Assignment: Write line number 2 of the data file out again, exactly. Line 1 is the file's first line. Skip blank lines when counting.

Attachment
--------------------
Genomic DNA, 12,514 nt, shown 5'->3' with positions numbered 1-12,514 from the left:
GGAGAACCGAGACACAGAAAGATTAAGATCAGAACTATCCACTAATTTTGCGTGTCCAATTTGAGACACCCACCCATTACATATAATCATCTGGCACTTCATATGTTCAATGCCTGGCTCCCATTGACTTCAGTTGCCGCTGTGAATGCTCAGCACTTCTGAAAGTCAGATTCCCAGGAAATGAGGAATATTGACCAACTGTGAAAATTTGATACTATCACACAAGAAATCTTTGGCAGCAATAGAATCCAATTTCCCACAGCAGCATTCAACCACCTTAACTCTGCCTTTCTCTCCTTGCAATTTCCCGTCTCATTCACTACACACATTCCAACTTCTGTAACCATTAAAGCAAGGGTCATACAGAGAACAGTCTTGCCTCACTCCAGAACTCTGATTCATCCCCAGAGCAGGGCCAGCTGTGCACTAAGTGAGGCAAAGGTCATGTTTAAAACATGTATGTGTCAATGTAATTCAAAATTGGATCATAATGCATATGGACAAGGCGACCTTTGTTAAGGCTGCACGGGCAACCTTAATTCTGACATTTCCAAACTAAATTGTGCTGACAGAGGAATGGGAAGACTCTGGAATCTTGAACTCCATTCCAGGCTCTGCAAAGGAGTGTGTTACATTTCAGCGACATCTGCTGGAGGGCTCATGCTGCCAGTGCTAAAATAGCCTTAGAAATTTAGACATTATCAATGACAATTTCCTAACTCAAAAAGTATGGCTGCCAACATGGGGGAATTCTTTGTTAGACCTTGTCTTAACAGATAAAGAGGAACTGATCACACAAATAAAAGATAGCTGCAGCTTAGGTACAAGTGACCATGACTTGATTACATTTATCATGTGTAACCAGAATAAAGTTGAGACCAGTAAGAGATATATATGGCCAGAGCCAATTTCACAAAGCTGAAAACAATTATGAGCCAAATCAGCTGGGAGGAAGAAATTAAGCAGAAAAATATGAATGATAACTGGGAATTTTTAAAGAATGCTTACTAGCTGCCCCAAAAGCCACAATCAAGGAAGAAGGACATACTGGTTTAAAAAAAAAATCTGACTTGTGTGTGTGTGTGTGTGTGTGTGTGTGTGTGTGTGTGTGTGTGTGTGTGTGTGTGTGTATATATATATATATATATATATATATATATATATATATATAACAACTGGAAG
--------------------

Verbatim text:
GGAGAACCGAGACACAGAAAGATTAAGATCAGAACTATCCACTAATTTTGCGTGTCCAATTTGAGACACCCACCCATTACATATAATCATCTGGCACTTCATATGTTCAATGCCTGGCTCCCATTGACTTCAGTTGCCGCTGTGAATGCTCAGCACTTCTGAAAGTCAGATTCCCAGGAAATGAGGAATATTGACCAACTGTGAAAATTTGATACTATCACACAAGAAATCTTTGGCAGCAATAGAATCCAATTTCCCACAGCAGCATTCAACCACCTTAACTCTGCCTTTCTCTCCTTGCAATTTCCCGTCTCATTCACTACACACATTCCAACTTCTGTAACCATTAAAGCAAGGGTCATACAGAGAACAGTCTTGCCTCACTCCAGAACTCTGATTCATCCCCAGAGCAGGGCCAGCTGTGCACTAAGTGAGGCAAAGGTCATGTTTAAAACATGTATGTGTCAATGTAATTCAAAATTGGATCATAATGCATATGGACAAGGCGACCTTTGTTAAGGCTGCACGGGCAACCTTAATTCTGACATTTCCAAACTAAATTGTGCTGACAGAGGAATGGGAAGACTCTGGAATCTTGAACTCCATTCCAGGCTCTGCAAAGGAGTGTGTTACATTTCAGCGACATCTGCTGGAGGGCTCATGCTGCCAGTGCTAAAATAGCCTTAGAAATTTAGACATTATCAATGACAATTTCCTAACTCAAAAAGTATGGCTGCCAACATGGGGGAATTCTTTGTTAGACCTTGTCTTAACAGATAAAGAGGAACTGATCACACAAATAAAAGATAGCTGCAGCTTAGGTACAAGTGACCATGACTTGATTACATTTATCATGTGTAACCAGAATAAAGTTGAGACCAGTAAGAGATATATATGGCCAGAGCCAATTTCACAAAGCTGAAAACAATTATGAGCCAAATCAGCTGGGAGGAAGAAATTAAGCAGAAAAATATGAATGATAACTGGGAATTTTTAAAGAATGCTTACTAGCTGCCCCAAAAGCCACAATCAAGGAAGAAGGACATACTGGTTTAAAAAAAAAATCTGACTTGTGTGTGTGTGTGTGTGTGTGTGTGTGTGTGTGTGTGTGTGTGTGTGTGTGTGTGTGTATATATATATATATATATATATATATATATATATATATATAACAACTGGAAG